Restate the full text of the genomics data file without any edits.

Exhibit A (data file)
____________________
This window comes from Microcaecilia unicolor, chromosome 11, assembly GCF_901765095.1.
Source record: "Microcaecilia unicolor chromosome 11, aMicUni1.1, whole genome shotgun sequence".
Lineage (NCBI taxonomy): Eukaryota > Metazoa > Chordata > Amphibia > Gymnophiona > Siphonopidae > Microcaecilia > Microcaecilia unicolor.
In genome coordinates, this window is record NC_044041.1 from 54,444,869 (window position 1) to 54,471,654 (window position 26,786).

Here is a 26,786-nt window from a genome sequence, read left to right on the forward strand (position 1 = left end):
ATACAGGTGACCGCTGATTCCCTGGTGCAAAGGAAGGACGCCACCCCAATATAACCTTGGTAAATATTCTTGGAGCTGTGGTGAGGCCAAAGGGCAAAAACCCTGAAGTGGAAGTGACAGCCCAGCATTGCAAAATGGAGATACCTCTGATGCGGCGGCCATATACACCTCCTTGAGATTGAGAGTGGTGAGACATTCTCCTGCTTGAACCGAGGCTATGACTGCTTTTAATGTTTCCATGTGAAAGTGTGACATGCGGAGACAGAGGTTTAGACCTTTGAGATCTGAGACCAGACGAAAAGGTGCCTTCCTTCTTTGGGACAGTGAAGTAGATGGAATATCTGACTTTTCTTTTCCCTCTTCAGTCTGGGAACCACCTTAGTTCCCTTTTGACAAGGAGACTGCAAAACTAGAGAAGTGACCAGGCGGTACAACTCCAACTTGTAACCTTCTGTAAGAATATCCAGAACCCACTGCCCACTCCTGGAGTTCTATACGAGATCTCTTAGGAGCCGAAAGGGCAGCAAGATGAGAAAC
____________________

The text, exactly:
This window comes from Microcaecilia unicolor, chromosome 11, assembly GCF_901765095.1.
Source record: "Microcaecilia unicolor chromosome 11, aMicUni1.1, whole genome shotgun sequence".
Lineage (NCBI taxonomy): Eukaryota > Metazoa > Chordata > Amphibia > Gymnophiona > Siphonopidae > Microcaecilia > Microcaecilia unicolor.
In genome coordinates, this window is record NC_044041.1 from 54,444,869 (window position 1) to 54,471,654 (window position 26,786).

Here is a 26,786-nt window from a genome sequence, read left to right on the forward strand (position 1 = left end):
ATACAGGTGACCGCTGATTCCCTGGTGCAAAGGAAGGACGCCACCCCAATATAACCTTGGTAAATATTCTTGGAGCTGTGGTGAGGCCAAAGGGCAAAAACCCTGAAGTGGAAGTGACAGCCCAGCATTGCAAAATGGAGATACCTCTGATGCGGCGGCCATATACACCTCCTTGAGATTGAGAGTGGTGAGACATTCTCCTGCTTGAACCGAGGCTATGACTGCTTTTAATGTTTCCATGTGAAAGTGTGACATGCGGAGACAGAGGTTTAGACCTTTGAGATCTGAGACCAGACGAAAAGGTGCCTTCCTTCTTTGGGACAGTGAAGTAGATGGAATATCTGACTTTTCTTTTCCCTCTTCAGTCTGGGAACCACCTTAGTTCCCTTTTGACAAGGAGACTGCAAAACTAGAGAAGTGACCAGGCGGTACAACTCCAACTTGTAACCTTCTGTAAGAATATCCAGAACCCACTGCCCACTCCTGGAGTTCTATACGAGATCTCTTAGGAGCCGAAAGGGCAGCAAGATGAGAAAC